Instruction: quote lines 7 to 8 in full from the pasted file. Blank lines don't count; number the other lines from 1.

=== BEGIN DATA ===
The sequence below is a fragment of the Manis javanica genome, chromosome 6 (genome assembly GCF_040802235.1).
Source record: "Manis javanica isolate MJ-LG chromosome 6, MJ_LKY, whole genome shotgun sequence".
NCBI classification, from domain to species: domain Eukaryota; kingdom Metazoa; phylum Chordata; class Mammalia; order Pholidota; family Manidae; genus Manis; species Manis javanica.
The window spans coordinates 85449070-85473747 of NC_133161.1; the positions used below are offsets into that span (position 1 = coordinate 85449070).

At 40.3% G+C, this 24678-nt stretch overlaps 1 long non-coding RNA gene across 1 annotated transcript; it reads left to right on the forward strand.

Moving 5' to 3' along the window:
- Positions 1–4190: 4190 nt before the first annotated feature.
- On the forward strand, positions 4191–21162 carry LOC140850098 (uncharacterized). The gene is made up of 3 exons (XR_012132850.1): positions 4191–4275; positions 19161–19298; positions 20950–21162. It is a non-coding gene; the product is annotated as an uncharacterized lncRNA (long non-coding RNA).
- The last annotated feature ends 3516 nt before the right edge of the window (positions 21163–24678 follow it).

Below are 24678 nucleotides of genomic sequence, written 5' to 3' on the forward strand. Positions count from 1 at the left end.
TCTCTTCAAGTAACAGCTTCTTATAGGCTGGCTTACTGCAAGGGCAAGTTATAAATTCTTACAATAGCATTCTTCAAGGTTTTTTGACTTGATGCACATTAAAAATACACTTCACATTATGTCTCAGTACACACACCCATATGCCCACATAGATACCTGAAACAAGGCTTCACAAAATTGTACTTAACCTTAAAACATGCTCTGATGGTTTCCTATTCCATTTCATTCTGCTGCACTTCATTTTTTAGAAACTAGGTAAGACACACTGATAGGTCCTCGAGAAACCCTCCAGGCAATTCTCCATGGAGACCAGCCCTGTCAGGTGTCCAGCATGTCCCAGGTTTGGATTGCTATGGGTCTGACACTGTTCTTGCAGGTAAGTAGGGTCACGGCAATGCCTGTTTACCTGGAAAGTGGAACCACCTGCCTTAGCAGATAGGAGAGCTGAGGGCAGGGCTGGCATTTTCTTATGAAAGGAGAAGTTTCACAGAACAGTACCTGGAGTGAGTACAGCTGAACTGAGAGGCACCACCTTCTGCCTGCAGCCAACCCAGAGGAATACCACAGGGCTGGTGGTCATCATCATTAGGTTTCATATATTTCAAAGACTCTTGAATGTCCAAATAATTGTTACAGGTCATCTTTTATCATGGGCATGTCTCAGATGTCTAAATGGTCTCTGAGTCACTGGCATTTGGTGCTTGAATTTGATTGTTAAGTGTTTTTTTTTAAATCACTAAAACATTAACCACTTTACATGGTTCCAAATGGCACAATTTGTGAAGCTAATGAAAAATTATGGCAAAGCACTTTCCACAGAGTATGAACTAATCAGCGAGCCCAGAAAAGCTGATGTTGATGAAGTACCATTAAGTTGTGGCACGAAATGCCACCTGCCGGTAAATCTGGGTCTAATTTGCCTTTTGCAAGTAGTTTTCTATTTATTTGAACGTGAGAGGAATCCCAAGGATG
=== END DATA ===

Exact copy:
- Positions 1–4190: 4190 nt before the first annotated feature.
- On the forward strand, positions 4191–21162 carry LOC140850098 (uncharacterized). The gene is made up of 3 exons (XR_012132850.1): positions 4191–4275; positions 19161–19298; positions 20950–21162. It is a non-coding gene; the product is annotated as an uncharacterized lncRNA (long non-coding RNA).